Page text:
A group of Western international students are quietly opposing the Chinese government’s COVID-19 policies — and encouraging their peers to do the same.
The group covertly hung posters opposing China's “zero-COVID” policy and government censorship across campus after hosting a nighttime vigil on Nov. 25 to mourn the victims of a devastating apartment fire that took place in the Xinjiang region. Another group hung similar posters in October.
Posters on the outer wall of the tunnel connecting the University Community Centre and Social Science Centre read “No lockdown. We want freedom,” “We are human” and “I want freedom of speech.” Posters can also be seen in Weldon Library and Western University’s affiliated colleges.
The most recent posters were in response to an apartment building fire on Nov. 24 that killed 10 people in the western city of Ürümqi — where a majority of citizens have been under COVID-19 lockdown for more than 100 days. Chinese commenters on social media have questioned if the government’s strict lockdown restrictions hindered residents from safely escaping the building and delayed rescues. Chinese authorities deny this.
The incident has triggered public outrage and unprecedented mass protests in China against the government’s “zero-COVID” policy in recent weeks.
At Western, students organized a vigil in solidarity with protestors. One of the vigil organizers — a third-year media studies student at Western who the Gazette is not identifying as they fear for the safety of their family in China — said around 40 people attended the vigil, including Western students and local residents from Chinese communities.
Attendants put up the most recent posters after the vigil.
“Many of the posters are in Chinese and we want to raise awareness, especially among Chinese international students,” the organizer said. “I know a lot of people refused to come to [the event] because they’re afraid. I totally understand that, but we need to at least support those who want to share their voice.”
A poster on the wall of UCC’s tunnel features repetitions of words like “Good,” “Support,” “Gratitude” and “Happiness.” The organizer said this poster aims to criticize the fact that Chinese social media websites can only consist of “positive tones” amid government censorship.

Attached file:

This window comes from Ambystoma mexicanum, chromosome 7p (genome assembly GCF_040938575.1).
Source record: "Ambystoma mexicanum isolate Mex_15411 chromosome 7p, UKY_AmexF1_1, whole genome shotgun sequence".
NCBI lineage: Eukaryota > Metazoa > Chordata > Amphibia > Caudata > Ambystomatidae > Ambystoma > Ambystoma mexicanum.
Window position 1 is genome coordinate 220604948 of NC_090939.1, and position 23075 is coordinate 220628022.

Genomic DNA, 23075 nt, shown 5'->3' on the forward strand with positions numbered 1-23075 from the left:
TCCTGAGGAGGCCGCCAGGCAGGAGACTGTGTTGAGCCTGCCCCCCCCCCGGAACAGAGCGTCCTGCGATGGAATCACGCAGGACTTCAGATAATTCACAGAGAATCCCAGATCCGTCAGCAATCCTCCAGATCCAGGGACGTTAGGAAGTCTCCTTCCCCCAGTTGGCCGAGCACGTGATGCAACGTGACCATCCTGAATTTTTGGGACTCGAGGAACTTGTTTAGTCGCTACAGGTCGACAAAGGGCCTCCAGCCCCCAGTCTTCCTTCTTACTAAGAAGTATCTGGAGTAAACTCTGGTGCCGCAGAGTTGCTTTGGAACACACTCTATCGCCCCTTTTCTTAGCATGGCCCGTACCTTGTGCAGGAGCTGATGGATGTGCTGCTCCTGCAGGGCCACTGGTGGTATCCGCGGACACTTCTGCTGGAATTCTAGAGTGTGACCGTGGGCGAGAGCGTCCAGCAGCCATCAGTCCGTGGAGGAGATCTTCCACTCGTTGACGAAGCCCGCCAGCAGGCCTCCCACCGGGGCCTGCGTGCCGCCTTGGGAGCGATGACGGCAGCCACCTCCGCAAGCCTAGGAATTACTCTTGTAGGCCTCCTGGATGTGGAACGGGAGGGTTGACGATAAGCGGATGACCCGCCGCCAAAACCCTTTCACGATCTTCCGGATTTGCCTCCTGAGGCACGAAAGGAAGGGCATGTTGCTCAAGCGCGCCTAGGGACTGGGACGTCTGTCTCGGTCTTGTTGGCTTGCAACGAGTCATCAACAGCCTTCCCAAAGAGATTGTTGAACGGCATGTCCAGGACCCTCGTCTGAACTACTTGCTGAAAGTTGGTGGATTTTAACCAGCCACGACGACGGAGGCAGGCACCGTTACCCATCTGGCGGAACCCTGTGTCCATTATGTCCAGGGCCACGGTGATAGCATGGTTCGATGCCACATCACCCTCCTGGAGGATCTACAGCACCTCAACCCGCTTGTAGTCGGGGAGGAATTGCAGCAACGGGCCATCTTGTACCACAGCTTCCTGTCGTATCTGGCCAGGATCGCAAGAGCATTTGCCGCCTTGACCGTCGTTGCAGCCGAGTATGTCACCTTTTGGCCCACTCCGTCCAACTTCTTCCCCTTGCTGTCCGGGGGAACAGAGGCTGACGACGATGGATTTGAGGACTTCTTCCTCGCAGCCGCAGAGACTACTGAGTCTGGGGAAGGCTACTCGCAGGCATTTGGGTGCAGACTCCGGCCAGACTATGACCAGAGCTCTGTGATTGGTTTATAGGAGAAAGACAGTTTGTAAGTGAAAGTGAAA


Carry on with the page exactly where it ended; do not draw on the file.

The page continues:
Some parts of the poster are censored with the pictured grey boxes. Several other posters criticize censorship and demand for freedom of speech.
The vigil organizer explained masks were also posted up on the wall as a form of protest to “emphasize how much this disease has transformed into a way of dictatorship.”
The organizer hoped the vigil could support those “who are brave enough to stand out and voice their struggles right now.”
A first-year computer science student at the vigil said she attended with clothes she doesn't usually wear and wore a mask to hide the majority of her face so her attendance couldn’t be traced back to her family in China.
She recalled that, during the vigil, people shared poems written by Uyghur muslim students on campus, as well as some poems written by attendees’ family members back in China.
“When everyone’s voice finally got together, I can feel that power,” she said. “I can hear some people were about to cry at the time. I think a poem is a good way to convey emotion.”
At least one other group took similar action in October, hanging posters on campus supporting a protest that took place on the Sitong Bridge in Beijing. The posters were quickly torn down and defaced, according to the students. No posters in support of that protest currently remain on campus.
The vigil organizers fear their newest posters and displays may face a similar fate. Some posters have already been torn down outside of the UCC’s tunnel.